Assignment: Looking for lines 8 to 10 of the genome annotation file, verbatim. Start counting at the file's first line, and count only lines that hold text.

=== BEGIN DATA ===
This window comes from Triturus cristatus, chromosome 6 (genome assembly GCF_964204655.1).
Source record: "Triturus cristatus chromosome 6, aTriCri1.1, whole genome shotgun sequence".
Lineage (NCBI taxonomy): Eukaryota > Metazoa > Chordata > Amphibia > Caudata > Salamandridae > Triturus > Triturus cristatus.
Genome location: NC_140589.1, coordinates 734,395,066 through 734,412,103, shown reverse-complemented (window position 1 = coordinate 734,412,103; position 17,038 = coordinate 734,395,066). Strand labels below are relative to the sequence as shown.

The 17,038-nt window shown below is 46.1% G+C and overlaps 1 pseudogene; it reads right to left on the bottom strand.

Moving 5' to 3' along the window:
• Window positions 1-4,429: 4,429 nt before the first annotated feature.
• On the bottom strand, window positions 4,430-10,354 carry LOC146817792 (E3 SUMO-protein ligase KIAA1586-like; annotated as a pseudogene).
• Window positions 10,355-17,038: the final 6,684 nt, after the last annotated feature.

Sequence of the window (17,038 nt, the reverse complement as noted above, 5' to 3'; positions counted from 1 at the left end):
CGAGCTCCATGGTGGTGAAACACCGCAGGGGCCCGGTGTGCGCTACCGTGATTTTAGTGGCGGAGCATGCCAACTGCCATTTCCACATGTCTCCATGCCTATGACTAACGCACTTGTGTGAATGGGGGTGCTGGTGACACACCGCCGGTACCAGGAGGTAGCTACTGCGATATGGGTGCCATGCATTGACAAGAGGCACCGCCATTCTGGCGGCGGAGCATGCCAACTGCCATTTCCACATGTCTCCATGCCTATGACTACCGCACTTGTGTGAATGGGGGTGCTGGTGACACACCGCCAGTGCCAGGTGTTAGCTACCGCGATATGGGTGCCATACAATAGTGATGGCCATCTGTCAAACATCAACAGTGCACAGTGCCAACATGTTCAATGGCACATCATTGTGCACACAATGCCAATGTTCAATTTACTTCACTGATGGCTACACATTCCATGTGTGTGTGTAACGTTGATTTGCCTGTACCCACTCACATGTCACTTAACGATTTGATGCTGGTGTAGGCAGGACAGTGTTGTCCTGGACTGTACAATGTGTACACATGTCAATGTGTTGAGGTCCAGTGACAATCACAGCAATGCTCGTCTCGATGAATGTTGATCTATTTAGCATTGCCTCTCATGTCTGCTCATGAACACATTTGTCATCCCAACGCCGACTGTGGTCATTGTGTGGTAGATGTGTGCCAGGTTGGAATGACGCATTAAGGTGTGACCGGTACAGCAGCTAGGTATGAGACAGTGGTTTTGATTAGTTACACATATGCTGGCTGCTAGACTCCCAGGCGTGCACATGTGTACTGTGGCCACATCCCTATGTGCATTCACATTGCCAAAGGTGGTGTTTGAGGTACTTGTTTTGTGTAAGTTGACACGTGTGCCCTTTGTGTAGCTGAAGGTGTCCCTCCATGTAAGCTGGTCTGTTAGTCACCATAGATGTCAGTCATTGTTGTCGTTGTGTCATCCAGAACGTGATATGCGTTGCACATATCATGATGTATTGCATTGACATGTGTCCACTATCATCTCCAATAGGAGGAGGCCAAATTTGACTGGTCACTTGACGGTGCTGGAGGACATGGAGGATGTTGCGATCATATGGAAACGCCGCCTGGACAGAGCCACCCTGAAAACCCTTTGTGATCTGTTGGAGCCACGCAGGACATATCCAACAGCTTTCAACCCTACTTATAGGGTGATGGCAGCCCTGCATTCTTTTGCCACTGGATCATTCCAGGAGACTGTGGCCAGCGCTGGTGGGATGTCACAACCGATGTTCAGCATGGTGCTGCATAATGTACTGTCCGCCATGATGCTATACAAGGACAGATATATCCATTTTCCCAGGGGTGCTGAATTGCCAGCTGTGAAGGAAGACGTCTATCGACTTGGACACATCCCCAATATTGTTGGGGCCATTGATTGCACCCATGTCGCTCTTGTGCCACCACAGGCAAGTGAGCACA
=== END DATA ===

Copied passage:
• On the bottom strand, window positions 4,430-10,354 carry LOC146817792 (E3 SUMO-protein ligase KIAA1586-like; annotated as a pseudogene).
• Window positions 10,355-17,038: the final 6,684 nt, after the last annotated feature.

Sequence of the window (17,038 nt, the reverse complement as noted above, 5' to 3'; positions counted from 1 at the left end):